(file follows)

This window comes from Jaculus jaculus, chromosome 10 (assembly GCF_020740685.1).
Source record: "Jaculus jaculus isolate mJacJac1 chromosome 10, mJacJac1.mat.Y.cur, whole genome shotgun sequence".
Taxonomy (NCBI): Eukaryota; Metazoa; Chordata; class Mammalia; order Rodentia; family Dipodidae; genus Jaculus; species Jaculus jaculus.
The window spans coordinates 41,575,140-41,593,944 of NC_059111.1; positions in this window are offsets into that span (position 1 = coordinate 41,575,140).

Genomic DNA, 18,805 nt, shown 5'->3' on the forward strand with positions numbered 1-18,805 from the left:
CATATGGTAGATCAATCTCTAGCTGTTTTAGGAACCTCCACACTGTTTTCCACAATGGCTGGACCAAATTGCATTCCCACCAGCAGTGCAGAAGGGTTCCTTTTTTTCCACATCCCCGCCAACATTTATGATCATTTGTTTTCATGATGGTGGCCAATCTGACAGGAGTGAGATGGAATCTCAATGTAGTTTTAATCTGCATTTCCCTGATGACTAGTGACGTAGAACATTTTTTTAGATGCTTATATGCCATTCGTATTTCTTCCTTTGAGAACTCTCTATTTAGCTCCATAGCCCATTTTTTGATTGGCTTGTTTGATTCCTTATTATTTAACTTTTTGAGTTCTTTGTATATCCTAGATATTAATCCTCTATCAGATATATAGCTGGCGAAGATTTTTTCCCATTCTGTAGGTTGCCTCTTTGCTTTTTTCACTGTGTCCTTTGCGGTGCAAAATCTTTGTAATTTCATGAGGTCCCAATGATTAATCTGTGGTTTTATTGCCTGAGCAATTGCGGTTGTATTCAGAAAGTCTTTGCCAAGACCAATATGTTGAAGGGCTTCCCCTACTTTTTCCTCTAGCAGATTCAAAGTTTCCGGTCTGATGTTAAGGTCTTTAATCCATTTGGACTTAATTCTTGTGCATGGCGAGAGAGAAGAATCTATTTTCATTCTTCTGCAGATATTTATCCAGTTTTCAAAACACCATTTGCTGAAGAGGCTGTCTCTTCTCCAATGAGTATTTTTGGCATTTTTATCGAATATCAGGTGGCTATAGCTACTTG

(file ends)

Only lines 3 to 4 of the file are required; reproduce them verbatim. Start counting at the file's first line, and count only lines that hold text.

Taxonomy (NCBI): Eukaryota; Metazoa; Chordata; class Mammalia; order Rodentia; family Dipodidae; genus Jaculus; species Jaculus jaculus.
The window spans coordinates 41,575,140-41,593,944 of NC_059111.1; positions in this window are offsets into that span (position 1 = coordinate 41,575,140).